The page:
My intense desire to know, to explore beyond the bounds of rational thought; this is what defines me. Costco fuels my insatiability and cultivates curiosity within me at a cellular level. Encoded to immerse myself in the unknown, I find it difficult to complacently accept the “what”; I want to hunt for the “whys” and dissect the “hows”. In essence, I subsist on discovery.*
Breaking Down the Topic Choice
The writer chose a unique topic that wasn't typically written about in college essays. Costco isn't a glamorous or exotic location, but it's a place that's familiar to most people. Writing about an everyday location can provide insight into the writer's personality and perspective.
Analyzing the Underlying Theme
The essay's underlying theme was the writer's pride in their work and character. The essay showcased their values, their relationship with coworkers and customers, and how Costco's culture exemplifies the writer's core values. This personal connection to their work helped to demonstrate the writer's character and why they would be a valuable asset to the college community.
Examining the Quality of Writing
The essay's quality was exceptionally high. The writer used literary devices, had a strong command of the English language, and demonstrated a sophisticated writing style. Their prose was engaging, conversational, and rhymed, making it easy to read and understand.
Decoding the Tone
The writer's tone was genuine and showed a clear passion for the topic. They wrote in a way that makes the reader feel connected to the writer and the experiences they were describing. The tone was humorous, descriptive, and conveyed their personality.
Part 3: Crafting Your Own Unique Essay
The secret to writing a standout essay is to choose a topic that sets you apart from other applicants. To do this, choose a topic that you are passionate about, that showcases your unique qualities and demonstrates how you will be a valuable asset to the school's community.
Choosing a Topic That Sets You Apart
Choosing the right topic is one of the most important steps in crafting a winning essay. To do this, reflect on your past experiences, interests, and values, and use those to inform your topic choice. Make sure your topic is unique, memorable, and that it speaks directly to the admissions committee.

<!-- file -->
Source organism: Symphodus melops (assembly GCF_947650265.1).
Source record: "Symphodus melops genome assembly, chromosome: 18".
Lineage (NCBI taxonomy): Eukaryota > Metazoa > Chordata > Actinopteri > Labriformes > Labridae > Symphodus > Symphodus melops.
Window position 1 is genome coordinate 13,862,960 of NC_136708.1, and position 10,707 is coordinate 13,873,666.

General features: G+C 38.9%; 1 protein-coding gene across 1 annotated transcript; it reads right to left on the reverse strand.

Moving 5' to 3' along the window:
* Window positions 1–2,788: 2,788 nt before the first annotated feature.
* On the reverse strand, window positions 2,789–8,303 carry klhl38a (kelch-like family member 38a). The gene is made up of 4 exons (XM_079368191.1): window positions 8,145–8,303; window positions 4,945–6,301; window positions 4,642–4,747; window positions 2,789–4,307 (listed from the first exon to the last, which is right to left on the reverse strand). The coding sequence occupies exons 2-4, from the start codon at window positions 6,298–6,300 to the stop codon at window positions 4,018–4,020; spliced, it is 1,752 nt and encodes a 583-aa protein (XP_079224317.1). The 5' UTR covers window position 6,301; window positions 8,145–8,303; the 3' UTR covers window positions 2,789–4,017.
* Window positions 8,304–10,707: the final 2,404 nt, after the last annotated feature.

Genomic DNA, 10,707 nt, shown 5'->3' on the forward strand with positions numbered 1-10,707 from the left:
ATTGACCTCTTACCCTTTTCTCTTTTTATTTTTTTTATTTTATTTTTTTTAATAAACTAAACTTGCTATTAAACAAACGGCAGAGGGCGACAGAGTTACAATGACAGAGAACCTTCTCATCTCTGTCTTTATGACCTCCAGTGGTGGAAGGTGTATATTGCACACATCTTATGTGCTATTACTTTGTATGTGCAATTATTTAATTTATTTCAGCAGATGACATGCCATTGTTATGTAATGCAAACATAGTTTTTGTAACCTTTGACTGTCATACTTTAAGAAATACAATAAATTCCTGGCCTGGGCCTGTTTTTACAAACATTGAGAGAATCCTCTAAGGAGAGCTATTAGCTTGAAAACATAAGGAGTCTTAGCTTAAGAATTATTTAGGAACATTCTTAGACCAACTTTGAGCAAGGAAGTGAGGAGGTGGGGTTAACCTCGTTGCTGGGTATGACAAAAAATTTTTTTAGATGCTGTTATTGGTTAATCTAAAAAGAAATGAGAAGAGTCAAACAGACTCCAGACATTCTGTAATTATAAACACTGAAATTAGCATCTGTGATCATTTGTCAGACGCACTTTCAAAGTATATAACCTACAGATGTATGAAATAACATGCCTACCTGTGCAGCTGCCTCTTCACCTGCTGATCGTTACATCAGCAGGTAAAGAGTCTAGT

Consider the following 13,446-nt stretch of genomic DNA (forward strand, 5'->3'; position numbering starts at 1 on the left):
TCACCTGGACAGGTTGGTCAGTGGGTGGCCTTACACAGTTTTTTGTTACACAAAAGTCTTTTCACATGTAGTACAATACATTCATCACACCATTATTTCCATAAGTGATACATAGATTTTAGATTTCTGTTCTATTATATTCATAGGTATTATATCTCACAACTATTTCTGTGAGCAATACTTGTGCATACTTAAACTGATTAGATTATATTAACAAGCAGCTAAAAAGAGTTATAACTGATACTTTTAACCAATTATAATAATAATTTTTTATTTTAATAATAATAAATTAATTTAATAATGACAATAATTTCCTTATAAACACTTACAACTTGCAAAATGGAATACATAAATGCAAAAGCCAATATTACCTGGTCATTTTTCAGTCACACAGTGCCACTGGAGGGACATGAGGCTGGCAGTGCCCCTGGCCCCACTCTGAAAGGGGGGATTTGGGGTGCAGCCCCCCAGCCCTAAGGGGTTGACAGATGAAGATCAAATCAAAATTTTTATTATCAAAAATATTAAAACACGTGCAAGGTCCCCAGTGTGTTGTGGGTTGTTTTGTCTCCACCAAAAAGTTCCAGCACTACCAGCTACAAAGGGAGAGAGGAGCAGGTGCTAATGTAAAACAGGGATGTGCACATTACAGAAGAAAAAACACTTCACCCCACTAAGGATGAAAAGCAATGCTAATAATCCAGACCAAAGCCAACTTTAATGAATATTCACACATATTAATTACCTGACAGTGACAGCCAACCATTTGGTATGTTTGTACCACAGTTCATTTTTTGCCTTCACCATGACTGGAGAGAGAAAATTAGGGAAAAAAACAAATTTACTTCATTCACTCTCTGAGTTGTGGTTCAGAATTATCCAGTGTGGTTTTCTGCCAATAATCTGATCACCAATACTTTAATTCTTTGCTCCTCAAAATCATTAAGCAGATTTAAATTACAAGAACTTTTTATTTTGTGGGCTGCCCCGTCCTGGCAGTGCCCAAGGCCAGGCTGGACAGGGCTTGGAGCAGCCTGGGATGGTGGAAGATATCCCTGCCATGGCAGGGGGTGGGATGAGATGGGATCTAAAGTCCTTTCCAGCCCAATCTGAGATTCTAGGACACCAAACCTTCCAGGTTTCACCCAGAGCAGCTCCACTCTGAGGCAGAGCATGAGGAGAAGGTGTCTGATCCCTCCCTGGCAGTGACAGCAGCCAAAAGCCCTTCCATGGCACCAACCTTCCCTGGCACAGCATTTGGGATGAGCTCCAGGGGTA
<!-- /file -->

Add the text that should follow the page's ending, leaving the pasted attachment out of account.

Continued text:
Linking Your Topic to Your Personal Qualities
Your essay should also demonstrate the personal qualities and core values that make you unique. Use anecdotes, stories, and life experiences to show how your character embodies those qualities. Don't shy away from being vulnerable and honest- it'll make your essay stand out and show admissions officers the real you.
Mastering the Art of Exceptional Writing
There's no substitute for good writing. Mastering the art of exceptional writing is one of the best things you can do to improve your chances of getting into an Ivy League school. Your essay must be grammatically perfect and free of errors. Make sure the wording is clear, concise, and does not use jargon or overly technical language. Your essay should flow well, be organized and have excellent sentence structure.
Writing in Your Own Voice
Be yourself! Use the tone and quality of writing that reflects your personality and values. One of the worst things you can do in your essay is to try and be someone else. Authenticity is highly valued in the admissions process. Always remember, there's no one else quite like you, so let your voice shine through!
Part 4: Why the Costco Essay May Not Be the Best Model
The Costco essay was widely successful, but it may not be the best model for everyone. Your essay must be unique to you, so it's essential to choose a topic and style that reflect your values, experiences, and personal character. Make sure to keep your ideas fresh and not force yourself to follow what worked for someone else.
Final Thoughts: Tips and Tricks for Crafting a Stand-Out Essay
Crafting a winning essay can seem like a daunting task, but with preparation and the right techniques, you can make your essay stand out. Always make sure to start with a strong opening and make sure that your essay showcases your unique personal qualities and strengths. Use descriptive language and be comfortable with being yourself. Lastly, always make sure to proofread your essay for errors, typos, and grammar mistakes.
Read the essays, activities, and awards that got them in. Read one for free!
Stanford (+31 colleges)
Stanford (+19 colleges)
Yale (+18 colleges)